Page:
Once upon a Halloween, children would innocently pat flour on their cheeks, giving themselves a fun, vampire-like hue. Some youngsters would even spend their nickels and dimes on a jar of ghoulish green face paint — the final touch in a spooky Frankenstein outfit.
Nowadays, youngsters all across the country are blacking out their teeth — not just one or two, but entire rows. If you don’t believe me, then you’re obviously not watching “The Today Show.”
Why would anyone allow their children to black out their precious teeth? Does no one remember the time before modern dental care, when by the age of ten few people had anything but pink gums to show? I vividly remember being a child at large Thanksgiving dinners, and I was roundly congratulated for being the only one with teeth.
There’s nothing funny about Thanksgiving without turkey — just mashed potatoes, and more mashed potatoes. What laughs can be found by mocking those who have lost their vital means of mastication?
In the past, a young person had to steal his mother’s eyeliner, or his father’s shoe polish, to black out his teeth. Nowadays, every Walmart and neighborhood costume shop offers non-toxic black teeth paint. If you go online, you can order theatrical black enamel that keeps our children’s beautiful teeth black for days on end.
The worst part is that this practice is no longer just for Halloween. Teenagers all across the country are secretly blacking out their teeth before heading off to school. They think they’re being rebellious. “Look at me,” they’re trying to say. “I’m so cool and grown-up that my teeth fell out.”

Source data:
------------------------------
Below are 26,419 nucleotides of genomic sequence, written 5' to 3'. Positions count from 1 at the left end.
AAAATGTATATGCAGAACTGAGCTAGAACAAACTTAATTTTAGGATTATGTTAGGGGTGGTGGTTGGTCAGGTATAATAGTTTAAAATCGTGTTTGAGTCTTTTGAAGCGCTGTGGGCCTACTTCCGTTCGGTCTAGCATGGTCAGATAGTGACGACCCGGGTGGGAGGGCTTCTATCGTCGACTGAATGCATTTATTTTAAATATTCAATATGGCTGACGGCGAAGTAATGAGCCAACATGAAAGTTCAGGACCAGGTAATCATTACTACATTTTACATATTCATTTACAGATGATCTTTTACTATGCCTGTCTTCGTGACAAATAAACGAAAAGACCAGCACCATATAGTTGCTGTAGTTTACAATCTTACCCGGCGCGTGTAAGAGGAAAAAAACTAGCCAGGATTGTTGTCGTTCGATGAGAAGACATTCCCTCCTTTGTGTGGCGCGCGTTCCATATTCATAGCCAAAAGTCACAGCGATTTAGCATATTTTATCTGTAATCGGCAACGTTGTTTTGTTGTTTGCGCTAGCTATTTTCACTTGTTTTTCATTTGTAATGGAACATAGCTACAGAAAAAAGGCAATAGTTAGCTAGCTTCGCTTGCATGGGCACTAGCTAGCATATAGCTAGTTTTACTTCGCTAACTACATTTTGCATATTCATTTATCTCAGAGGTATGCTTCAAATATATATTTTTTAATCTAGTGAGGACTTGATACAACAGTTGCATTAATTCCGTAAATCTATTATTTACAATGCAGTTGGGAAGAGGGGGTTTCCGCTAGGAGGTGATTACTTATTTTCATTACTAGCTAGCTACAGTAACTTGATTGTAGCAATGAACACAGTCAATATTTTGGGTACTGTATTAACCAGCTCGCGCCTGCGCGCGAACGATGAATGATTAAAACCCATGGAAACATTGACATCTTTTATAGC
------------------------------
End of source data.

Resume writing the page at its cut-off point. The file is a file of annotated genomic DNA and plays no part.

I’ve read that some teenagers are are throwing “black-teeth parties” in which they take drugs, listen to dubstep, and gargle black house paint. One truly demented individual even created a website dedicated to photos of scantily-clad female partygoers — with not just their teeth blacked out, but their tongues as well.
We parents need to take a stand and say enough is enough. If you have children, hide your black shoe polish. Throw out your eyeliner. Inspect your children for blueish gums — telltale signs. If you sense they have been blacking out their teeth, talk to them. Show them old photos and remind them that until around the year 1920, people didn’t have teeth, not like we have today. If they were lucky, they had little nubs that resembled nothing more than lumpy, infected gums.
We must tackle this problem together. Our children’s teeth are the future, and the future should be bright.
Leah Kidwell is a concerned parent from Orlando, Florida.